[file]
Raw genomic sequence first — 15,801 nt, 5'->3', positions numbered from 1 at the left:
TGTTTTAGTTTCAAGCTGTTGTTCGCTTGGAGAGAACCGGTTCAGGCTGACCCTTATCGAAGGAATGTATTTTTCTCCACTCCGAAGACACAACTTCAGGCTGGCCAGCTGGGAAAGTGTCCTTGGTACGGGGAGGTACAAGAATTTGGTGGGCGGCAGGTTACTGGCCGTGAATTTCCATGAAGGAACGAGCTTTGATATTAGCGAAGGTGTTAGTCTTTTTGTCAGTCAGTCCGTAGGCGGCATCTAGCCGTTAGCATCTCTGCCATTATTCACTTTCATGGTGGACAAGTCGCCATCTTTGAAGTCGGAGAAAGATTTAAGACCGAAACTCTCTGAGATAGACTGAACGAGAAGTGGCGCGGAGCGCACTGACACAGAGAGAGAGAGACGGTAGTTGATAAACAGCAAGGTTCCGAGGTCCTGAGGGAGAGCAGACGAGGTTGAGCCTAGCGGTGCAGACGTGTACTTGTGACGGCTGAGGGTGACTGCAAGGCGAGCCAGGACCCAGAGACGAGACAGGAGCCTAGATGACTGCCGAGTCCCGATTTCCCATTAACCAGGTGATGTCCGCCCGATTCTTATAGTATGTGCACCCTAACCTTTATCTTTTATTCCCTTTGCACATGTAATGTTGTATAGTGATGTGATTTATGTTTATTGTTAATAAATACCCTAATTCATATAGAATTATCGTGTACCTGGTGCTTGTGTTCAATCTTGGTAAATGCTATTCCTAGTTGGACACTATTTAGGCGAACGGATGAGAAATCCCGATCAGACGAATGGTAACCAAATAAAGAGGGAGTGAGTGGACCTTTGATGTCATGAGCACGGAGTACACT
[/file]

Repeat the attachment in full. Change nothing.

Raw genomic sequence first — 15,801 nt, 5'->3', positions numbered from 1 at the left:
TGTTTTAGTTTCAAGCTGTTGTTCGCTTGGAGAGAACCGGTTCAGGCTGACCCTTATCGAAGGAATGTATTTTTCTCCACTCCGAAGACACAACTTCAGGCTGGCCAGCTGGGAAAGTGTCCTTGGTACGGGGAGGTACAAGAATTTGGTGGGCGGCAGGTTACTGGCCGTGAATTTCCATGAAGGAACGAGCTTTGATATTAGCGAAGGTGTTAGTCTTTTTGTCAGTCAGTCCGTAGGCGGCATCTAGCCGTTAGCATCTCTGCCATTATTCACTTTCATGGTGGACAAGTCGCCATCTTTGAAGTCGGAGAAAGATTTAAGACCGAAACTCTCTGAGATAGACTGAACGAGAAGTGGCGCGGAGCGCACTGACACAGAGAGAGAGAGACGGTAGTTGATAAACAGCAAGGTTCCGAGGTCCTGAGGGAGAGCAGACGAGGTTGAGCCTAGCGGTGCAGACGTGTACTTGTGACGGCTGAGGGTGACTGCAAGGCGAGCCAGGACCCAGAGACGAGACAGGAGCCTAGATGACTGCCGAGTCCCGATTTCCCATTAACCAGGTGATGTCCGCCCGATTCTTATAGTATGTGCACCCTAACCTTTATCTTTTATTCCCTTTGCACATGTAATGTTGTATAGTGATGTGATTTATGTTTATTGTTAATAAATACCCTAATTCATATAGAATTATCGTGTACCTGGTGCTTGTGTTCAATCTTGGTAAATGCTATTCCTAGTTGGACACTATTTAGGCGAACGGATGAGAAATCCCGATCAGACGAATGGTAACCAAATAAAGAGGGAGTGAGTGGACCTTTGATGTCATGAGCACGGAGTACACT